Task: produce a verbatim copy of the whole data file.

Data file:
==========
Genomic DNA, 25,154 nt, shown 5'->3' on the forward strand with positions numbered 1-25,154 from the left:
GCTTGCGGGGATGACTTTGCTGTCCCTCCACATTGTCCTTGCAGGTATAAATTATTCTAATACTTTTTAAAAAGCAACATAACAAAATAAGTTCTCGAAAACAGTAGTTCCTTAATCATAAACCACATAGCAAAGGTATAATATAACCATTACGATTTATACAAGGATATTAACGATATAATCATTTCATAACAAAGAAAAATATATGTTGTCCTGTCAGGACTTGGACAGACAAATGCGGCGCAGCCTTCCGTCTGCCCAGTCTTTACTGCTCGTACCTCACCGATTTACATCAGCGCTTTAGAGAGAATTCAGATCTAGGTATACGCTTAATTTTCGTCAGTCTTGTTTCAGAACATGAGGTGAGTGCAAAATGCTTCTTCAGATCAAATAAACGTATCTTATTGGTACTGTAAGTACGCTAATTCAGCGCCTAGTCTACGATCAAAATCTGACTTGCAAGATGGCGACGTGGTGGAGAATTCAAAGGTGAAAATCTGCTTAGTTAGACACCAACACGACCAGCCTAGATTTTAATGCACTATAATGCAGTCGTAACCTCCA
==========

Genomic DNA, 25,154 nt, shown 5'->3' on the forward strand with positions numbered 1-25,154 from the left:
GCTTGCGGGGATGACTTTGCTGTCCCTCCACATTGTCCTTGCAGGTATAAATTATTCTAATACTTTTTAAAAAGCAACATAACAAAATAAGTTCTCGAAAACAGTAGTTCCTTAATCATAAACCACATAGCAAAGGTATAATATAACCATTACGATTTATACAAGGATATTAACGATATAATCATTTCATAACAAAGAAAAATATATGTTGTCCTGTCAGGACTTGGACAGACAAATGCGGCGCAGCCTTCCGTCTGCCCAGTCTTTACTGCTCGTACCTCACCGATTTACATCAGCGCTTTAGAGAGAATTCAGATCTAGGTATACGCTTAATTTTCGTCAGTCTTGTTTCAGAACATGAGGTGAGTGCAAAATGCTTCTTCAGATCAAATAAACGTATCTTATTGGTACTGTAAGTACGCTAATTCAGCGCCTAGTCTACGATCAAAATCTGACTTGCAAGATGGCGACGTGGTGGAGAATTCAAAGGTGAAAATCTGCTTAGTTAGACACCAACACGACCAGCCTAGATTTTAATGCACTATAATGCAGTCGTAACCTCCA